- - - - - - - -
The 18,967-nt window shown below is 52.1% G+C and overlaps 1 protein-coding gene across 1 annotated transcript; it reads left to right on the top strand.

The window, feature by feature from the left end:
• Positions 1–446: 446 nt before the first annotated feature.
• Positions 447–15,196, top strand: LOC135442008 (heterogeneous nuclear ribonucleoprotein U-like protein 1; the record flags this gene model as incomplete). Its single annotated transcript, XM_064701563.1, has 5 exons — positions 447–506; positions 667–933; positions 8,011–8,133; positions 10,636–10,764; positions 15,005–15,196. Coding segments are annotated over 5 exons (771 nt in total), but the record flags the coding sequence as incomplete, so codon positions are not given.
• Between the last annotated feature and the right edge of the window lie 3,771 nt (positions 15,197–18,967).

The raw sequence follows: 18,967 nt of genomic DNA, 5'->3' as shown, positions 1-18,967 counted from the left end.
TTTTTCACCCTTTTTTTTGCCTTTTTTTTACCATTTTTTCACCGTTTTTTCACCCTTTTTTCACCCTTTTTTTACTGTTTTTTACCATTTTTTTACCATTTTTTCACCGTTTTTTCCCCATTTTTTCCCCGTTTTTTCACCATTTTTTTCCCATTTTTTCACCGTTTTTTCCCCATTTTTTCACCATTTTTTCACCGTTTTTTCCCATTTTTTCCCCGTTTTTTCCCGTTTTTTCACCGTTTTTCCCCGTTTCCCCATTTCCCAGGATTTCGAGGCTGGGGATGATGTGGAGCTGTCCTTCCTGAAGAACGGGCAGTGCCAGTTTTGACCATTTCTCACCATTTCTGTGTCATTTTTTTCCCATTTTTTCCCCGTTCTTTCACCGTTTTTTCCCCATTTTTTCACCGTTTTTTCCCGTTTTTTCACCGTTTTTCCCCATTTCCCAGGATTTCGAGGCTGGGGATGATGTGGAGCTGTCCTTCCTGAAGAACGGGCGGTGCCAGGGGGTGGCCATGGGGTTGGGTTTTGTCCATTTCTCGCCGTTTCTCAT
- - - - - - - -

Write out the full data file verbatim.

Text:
The 18,967-nt window shown below is 52.1% G+C and overlaps 1 protein-coding gene across 1 annotated transcript; it reads left to right on the top strand.

The window, feature by feature from the left end:
• Positions 1–446: 446 nt before the first annotated feature.
• Positions 447–15,196, top strand: LOC135442008 (heterogeneous nuclear ribonucleoprotein U-like protein 1; the record flags this gene model as incomplete). Its single annotated transcript, XM_064701563.1, has 5 exons — positions 447–506; positions 667–933; positions 8,011–8,133; positions 10,636–10,764; positions 15,005–15,196. Coding segments are annotated over 5 exons (771 nt in total), but the record flags the coding sequence as incomplete, so codon positions are not given.
• Between the last annotated feature and the right edge of the window lie 3,771 nt (positions 15,197–18,967).

The raw sequence follows: 18,967 nt of genomic DNA, 5'->3' as shown, positions 1-18,967 counted from the left end.
TTTTTCACCCTTTTTTTTGCCTTTTTTTTACCATTTTTTCACCGTTTTTTCACCCTTTTTTCACCCTTTTTTTACTGTTTTTTACCATTTTTTTACCATTTTTTCACCGTTTTTTCCCCATTTTTTCCCCGTTTTTTCACCATTTTTTTCCCATTTTTTCACCGTTTTTTCCCCATTTTTTCACCATTTTTTCACCGTTTTTTCCCATTTTTTCCCCGTTTTTTCCCGTTTTTTCACCGTTTTTCCCCGTTTCCCCATTTCCCAGGATTTCGAGGCTGGGGATGATGTGGAGCTGTCCTTCCTGAAGAACGGGCAGTGCCAGTTTTGACCATTTCTCACCATTTCTGTGTCATTTTTTTCCCATTTTTTCCCCGTTCTTTCACCGTTTTTTCCCCATTTTTTCACCGTTTTTTCCCGTTTTTTCACCGTTTTTCCCCATTTCCCAGGATTTCGAGGCTGGGGATGATGTGGAGCTGTCCTTCCTGAAGAACGGGCGGTGCCAGGGGGTGGCCATGGGGTTGGGTTTTGTCCATTTCTCGCCGTTTCTCAT